Thursday, August 28, 2008

Bullshit Perfected

We interrupt your regularly scheduled broadcast to talk about a very different creative presentation. Please don't take it for conceit when I say I am extremely gifted with words and with storytelling, which has at times manifested itself as bullshit. This ability, to talk sideways and backwards and upside down and inside out without anyone noticing has gotten me out of countless scrapes, much to the chagrin of Jiminy Crickett, whom I keep locked up in the lowest dungeon of the darkest castle, screaming for his precious star to hear him.

Nevertheless, his screams echo through the walls and my brain and I am at once incredibly grateful for my artistry with words and half truths yet inescapably saddened that I should be able to accomplish so much by hiding low cards that comprise the bulk of my deck. Fortunately, my tell is hard to find and I've always been able to give off the impression that I'm playing with four of a kind.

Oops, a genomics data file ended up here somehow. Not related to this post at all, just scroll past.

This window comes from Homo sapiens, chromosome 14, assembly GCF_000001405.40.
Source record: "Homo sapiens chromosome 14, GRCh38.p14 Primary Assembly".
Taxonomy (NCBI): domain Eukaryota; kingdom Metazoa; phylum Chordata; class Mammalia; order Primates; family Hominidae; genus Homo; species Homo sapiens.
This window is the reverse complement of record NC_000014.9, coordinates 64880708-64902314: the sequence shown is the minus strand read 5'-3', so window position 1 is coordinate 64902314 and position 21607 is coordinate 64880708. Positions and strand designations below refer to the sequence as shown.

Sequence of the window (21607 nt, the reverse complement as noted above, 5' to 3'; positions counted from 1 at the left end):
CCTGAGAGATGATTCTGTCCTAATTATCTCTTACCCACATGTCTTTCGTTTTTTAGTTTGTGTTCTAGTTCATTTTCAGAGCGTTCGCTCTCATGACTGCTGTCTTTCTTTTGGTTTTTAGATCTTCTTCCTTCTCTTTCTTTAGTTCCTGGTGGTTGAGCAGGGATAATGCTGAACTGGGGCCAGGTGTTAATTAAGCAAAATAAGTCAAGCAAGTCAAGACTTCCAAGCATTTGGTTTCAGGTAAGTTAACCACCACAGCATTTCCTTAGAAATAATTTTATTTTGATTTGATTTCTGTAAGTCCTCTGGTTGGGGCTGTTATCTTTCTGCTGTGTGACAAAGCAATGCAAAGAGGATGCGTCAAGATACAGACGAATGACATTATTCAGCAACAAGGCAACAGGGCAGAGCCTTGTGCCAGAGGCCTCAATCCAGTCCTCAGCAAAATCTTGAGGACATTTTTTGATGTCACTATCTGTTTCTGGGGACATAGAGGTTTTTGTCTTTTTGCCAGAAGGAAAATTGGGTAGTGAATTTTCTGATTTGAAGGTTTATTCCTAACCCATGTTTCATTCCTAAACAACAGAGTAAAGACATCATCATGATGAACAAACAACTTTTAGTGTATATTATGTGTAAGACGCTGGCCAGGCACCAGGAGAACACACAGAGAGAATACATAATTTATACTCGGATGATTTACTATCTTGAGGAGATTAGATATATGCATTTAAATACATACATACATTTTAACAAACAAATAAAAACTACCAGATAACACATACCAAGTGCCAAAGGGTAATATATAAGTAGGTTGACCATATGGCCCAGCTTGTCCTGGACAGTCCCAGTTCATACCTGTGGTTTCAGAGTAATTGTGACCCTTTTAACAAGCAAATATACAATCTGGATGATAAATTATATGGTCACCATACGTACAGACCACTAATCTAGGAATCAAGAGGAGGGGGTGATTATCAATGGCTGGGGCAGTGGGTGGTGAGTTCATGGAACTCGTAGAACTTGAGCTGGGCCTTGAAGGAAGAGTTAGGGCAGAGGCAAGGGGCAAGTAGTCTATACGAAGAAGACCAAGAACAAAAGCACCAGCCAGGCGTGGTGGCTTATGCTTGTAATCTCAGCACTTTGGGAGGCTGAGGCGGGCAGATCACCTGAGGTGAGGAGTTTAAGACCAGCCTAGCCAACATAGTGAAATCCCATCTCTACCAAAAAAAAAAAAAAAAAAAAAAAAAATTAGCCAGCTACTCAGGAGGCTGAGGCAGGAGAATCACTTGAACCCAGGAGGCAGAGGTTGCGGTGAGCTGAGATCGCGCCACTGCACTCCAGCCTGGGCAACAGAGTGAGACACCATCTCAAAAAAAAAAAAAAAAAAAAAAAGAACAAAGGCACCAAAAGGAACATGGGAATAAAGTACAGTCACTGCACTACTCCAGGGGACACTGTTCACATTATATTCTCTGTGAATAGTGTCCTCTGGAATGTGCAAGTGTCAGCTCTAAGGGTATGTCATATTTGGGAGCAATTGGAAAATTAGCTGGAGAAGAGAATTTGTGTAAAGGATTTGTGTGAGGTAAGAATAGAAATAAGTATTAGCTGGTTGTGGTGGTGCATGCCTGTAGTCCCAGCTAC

I believe in honesty and in fairness and yet I get by and ahead by being less than honest and not completely fair, like so many successful people in our society. My only guilty comfort in which I can partake is that so few people are honest and righteous and fair, relying instead on the faux but compelling appearance thereof. My inward ability to craft and alter has given me an outward and painfully clear view of the meaningless rhetoric that gives us hope that society can be improved while hiding the speakers true intent and actions mired in the complacency and apathy that has become the hallmark of our society.